Post-Covid life: Why digital matters

Uma Ganesh | July 27, 2020 |

Workers need to be provided with effective tools and apps that would make work seamless and efficient

In the last few months, businesses, educational institutions, government organisations and citizens of the world have had to adapt to remote operations and remote working at a magnitude and for a period previously not anticipated. The mindset issue that most transformation programmes have to deal with was set aside by most organisations as every stakeholder recognised there was no other alternative and hence quickly came forward to adapt to the new phenomenon.

However, as the economy and businesses try to pick themselves up from the steep slides and recharge themselves for the post covid phase, digital officers have a major role to play. As we get acclimatised to the new normal, the digital infrastructure strategy needs to be reviewed in the context of how various stakeholders would be required to be supported. With the possibility of remote working or working from home for extended period of time or being introduced intermittently, employees need to be provided with effective tools and applications that would make work seamless and efficient. Cloud based services are being actively considered to enable easy access to most applications and data without hindrances to the employees. It is not just migrating on-premise applications and services to the cloud that would be necessary, but redesigning them as required would also be important to get optimal performance on the cloud.

With employees dispersed, facilitating collaboration and communication in the remote work environment with the help of appropriate tools such Microsoft Teams, Sharepoint and others are gaining attention. At times employees reside in locations with poor connectivity and hence to ensure optimal utilisation of such resources, processes governing their functioning including the underlying technologies would also require a redesign. Processes such as recruitment that have been traditionally involved meeting candidates in person before finalising the offers are being replaced with virtual hiring as well as onboarding. In the event of scaling of operations, innovative tools supported by AI have the potential to reduce cost and time to hire as well as provide confidence to the business owners.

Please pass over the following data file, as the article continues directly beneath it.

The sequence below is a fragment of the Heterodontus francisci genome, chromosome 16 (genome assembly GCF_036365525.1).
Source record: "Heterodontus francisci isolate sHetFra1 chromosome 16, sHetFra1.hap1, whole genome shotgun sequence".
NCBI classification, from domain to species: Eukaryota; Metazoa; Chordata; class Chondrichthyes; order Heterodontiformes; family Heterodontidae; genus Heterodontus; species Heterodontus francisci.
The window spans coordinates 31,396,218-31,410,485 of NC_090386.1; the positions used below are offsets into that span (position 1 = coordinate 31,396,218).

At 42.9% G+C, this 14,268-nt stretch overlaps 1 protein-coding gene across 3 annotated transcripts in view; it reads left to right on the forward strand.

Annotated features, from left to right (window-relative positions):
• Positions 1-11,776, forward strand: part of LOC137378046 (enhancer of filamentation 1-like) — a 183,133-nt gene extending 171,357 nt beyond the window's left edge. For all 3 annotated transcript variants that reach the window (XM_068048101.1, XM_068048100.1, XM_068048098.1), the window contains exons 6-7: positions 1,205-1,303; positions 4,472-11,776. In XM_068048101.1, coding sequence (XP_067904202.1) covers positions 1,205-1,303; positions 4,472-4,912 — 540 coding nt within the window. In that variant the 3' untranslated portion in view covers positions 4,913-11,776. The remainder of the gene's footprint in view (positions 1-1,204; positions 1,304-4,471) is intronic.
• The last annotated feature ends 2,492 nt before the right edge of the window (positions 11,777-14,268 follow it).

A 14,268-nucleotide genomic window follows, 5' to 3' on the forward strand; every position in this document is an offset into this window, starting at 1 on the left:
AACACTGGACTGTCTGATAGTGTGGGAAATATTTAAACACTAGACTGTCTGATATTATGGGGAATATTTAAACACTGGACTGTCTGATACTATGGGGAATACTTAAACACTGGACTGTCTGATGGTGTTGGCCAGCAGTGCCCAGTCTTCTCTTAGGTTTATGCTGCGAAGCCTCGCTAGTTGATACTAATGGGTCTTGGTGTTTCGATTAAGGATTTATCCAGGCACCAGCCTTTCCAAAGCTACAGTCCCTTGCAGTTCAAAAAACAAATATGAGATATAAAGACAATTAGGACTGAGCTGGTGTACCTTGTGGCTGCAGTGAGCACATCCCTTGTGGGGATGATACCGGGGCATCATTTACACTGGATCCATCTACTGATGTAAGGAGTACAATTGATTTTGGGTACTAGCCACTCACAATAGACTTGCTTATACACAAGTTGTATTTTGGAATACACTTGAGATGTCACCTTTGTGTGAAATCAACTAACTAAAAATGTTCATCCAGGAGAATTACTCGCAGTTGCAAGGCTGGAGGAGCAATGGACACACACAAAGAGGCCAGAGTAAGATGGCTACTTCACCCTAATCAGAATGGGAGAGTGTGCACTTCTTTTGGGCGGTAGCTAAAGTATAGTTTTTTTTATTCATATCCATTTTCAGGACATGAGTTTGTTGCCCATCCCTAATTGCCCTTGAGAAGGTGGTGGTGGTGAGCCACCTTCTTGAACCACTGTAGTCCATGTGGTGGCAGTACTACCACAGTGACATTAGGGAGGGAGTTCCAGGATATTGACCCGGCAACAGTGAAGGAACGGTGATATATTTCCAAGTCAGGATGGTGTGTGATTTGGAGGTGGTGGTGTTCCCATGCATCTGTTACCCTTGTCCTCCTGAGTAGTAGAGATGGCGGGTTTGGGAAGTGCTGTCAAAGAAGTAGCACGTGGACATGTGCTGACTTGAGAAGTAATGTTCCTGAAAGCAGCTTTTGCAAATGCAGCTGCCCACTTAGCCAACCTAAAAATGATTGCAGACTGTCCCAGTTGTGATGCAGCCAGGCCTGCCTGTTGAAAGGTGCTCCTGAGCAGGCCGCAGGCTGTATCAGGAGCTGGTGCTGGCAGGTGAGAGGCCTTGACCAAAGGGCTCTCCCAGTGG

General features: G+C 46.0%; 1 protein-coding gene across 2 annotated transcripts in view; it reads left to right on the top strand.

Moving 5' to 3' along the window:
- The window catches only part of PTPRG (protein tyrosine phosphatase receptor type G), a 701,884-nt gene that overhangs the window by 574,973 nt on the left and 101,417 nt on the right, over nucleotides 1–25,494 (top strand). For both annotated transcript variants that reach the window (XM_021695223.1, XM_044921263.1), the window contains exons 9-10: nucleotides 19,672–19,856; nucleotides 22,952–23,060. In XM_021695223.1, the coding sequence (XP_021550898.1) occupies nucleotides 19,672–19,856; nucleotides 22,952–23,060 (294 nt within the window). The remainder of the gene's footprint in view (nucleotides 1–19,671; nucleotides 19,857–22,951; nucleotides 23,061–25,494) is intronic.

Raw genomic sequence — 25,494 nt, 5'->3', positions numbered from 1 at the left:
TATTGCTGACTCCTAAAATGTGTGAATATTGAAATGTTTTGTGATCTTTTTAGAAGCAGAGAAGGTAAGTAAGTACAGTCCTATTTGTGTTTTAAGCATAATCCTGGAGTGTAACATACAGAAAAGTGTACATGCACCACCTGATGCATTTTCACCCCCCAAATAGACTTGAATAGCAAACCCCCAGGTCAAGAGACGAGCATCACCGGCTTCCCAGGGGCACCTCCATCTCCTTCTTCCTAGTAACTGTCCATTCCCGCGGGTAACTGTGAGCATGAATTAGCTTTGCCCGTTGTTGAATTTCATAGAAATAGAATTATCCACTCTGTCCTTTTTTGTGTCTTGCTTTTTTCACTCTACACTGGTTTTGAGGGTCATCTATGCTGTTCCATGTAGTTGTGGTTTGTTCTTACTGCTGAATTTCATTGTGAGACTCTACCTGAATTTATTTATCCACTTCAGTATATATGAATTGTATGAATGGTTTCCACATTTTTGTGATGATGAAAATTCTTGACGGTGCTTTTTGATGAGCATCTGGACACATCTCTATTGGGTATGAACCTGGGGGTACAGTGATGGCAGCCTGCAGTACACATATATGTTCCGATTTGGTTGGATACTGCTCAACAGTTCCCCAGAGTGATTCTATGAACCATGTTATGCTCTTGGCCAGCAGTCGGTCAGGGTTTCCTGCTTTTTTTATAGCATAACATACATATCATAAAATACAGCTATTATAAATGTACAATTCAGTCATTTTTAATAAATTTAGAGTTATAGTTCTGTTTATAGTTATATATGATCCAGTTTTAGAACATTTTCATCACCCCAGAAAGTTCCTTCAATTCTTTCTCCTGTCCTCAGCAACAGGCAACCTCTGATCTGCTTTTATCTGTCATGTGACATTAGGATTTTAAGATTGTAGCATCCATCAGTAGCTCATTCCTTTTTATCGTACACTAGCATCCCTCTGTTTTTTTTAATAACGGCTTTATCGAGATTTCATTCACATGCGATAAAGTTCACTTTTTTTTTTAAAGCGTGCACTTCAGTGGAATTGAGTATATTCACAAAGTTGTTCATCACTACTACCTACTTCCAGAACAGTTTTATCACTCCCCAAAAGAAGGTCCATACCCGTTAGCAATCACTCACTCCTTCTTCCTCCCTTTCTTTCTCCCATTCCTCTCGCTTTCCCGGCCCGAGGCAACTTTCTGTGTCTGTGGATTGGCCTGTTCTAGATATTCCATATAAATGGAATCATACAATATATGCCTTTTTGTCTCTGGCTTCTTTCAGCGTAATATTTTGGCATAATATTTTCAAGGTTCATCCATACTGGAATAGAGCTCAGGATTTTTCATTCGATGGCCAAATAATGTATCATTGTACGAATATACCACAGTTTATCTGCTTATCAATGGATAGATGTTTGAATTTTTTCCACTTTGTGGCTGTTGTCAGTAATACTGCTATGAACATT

Engaging with customers as well as key partners specially for streamlining supply chain by creating transparency and providing access to accurate information on an ongoing basis would help in strengthening the relationships and building confidence at these difficult times. Digital officers have to be also alert about the new options emerging from existing players as well as from startups for value addition to the existing digital infrastructure. They should also champion reengineering of current processes where required.

Phishing, misinformation and data thefts have increased during Covid time and therefore risk officers and IT teams have to work together to reassess the impact on business, litigation and safeguards to the intellectual property of the organisation and strengthen cyber security measures. Employee training and reskilling on a continual basis would be a pre-requisite while planning for new measures around digital infrastructure. In the long run, everything would not remain cyber centric hence the strategy should be agile to accommodate cyber-physical co-existence at all times to come and facilitate seamless transition from one format to another without any disruptions.

Originally appeared in Financial Express